Namaste!

To anyone keeping track of my life via this blog, the reports of my death have been greatly exaggerated.

I’m in the midst of a 12 day trek through the Khumbu region of the Himalayas (notably the home of a little mountain called Everest), along with my travel buddy Dave, my brother Ed and my dad, Tom. I’ve got lots written in my journal, and even more floating around in my head. However, the satellite internet connection pricing plans aren’t conducive to my normal (“high quality”) writing, so I’m going to have to wait to type them up until the trek is over.

Until then, you’ll have to busy yourselves with my outstanding catalog of insight.

(posted at 11,300 feet)

Bombay The Hard Way: Sam goes to India

300px-taj_mahal_in_march_2004

That’s right, I’m going to India. I’m packing some sandals, a dog-eared copy of Siddhartha, way too many rupees and I’m heading off to the land of Gandhi, Ramanujan and Aishwarya Rai. I’m not quitting my job, I’m not skipping out on that much responsibility and I hope to find Truth along the way.

You’re going by yourself?

Not quite. I’ll be meeting my friend from college, Dave, who’s in the middle of a slightly larger trip. I’m sure he could use some company, and he clams to have run out of Febreze and needs a refill.

Where are you going?

I’m flying into Delhi, where I’ll meet up with Dave and head straight to a small village in Utter Pradesh, where we’ll be doing an Engineers Without Borders project. From there I hope to see the Taj Mahal, Nepal, the Himalayas, deserts, jungles, broken motorbikes, overcrowded trains, extreme poverty, monkeys, beggars, movie stars, Hindus, Muslims, naked Jainists and everything else India (and Nepal) has to offer. I don’t know where I’m going, but I’ve got a decent pair of shoes and some earplugs that say I’m getting there.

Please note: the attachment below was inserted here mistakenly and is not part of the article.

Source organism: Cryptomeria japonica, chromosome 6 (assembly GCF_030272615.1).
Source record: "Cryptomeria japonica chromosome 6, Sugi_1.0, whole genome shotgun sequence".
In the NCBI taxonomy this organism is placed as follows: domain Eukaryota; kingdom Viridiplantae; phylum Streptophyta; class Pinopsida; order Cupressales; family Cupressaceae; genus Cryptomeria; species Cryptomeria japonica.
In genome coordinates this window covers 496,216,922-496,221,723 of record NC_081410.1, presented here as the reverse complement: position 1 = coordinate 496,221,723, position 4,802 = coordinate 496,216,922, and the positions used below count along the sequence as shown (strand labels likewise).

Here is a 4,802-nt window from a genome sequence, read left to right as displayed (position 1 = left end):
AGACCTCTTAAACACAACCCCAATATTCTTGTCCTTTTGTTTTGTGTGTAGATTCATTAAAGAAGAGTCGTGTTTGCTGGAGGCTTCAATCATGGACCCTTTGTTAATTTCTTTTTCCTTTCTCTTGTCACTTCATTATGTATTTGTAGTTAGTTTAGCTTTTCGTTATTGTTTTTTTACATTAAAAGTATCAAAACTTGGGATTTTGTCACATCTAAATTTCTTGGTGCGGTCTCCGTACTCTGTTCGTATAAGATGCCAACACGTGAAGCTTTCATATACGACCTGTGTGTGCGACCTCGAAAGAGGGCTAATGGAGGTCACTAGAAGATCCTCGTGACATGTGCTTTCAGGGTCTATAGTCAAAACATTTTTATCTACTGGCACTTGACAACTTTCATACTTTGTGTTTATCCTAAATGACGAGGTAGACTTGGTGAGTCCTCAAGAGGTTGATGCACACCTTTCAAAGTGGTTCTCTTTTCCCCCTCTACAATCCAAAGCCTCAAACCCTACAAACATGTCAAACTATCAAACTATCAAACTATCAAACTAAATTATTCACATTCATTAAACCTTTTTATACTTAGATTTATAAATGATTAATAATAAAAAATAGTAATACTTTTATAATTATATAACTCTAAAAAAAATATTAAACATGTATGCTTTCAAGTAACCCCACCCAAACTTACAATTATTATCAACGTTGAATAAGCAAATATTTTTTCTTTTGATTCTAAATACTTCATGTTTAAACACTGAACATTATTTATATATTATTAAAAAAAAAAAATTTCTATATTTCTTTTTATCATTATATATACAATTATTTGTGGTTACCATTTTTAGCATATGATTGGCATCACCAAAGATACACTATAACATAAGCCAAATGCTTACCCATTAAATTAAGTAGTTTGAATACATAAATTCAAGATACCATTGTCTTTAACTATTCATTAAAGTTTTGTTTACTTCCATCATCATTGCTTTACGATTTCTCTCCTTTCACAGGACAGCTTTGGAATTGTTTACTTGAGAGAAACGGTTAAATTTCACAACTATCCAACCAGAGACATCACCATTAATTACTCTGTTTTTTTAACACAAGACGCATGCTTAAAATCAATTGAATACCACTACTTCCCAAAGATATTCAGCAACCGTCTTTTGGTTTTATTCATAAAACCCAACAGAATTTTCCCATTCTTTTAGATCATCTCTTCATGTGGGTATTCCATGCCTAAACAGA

When, and for how long?

I’m leaving January 11th, and I’ll return on March 8th. That’s 8 weeks to the day, and I won’t even use all my vacation to pull it off. Ask yourself again why you don’t work for the government.

But … but … but what about the Terrorists?

I bought my plane ticket an hour after I first heard about the terrorist bombings in Mumbai. India’s a dirty, dangerous place even without Islamic militants, but the same can generally be said about my bathroom. Of course I’ll take precautions, but I’m honestly more worried about food poisoning than I am fundamentalists.

Why India?

In many ways, it’s quite logical for me to want to visit India. I mean, I dated an Indian girl for a while, and I’ve always enjoyed Indian food. When I play Civilization 4 it’s generally as the Indians (they get the fast worker unit, and I’m a ‘builder’). Ashoka was the preeminent philosopher king, a position that could be said to be my only true career aspiration. However, all of that isn’t strictly enough.

India isn’t easy. India will make me work for what I want. India isn’t like the US, or Europe, or Japan. India isn’t like any other place I have ever been in my entire life.

And that’s exactly why I want to go.

The Great American Road Trip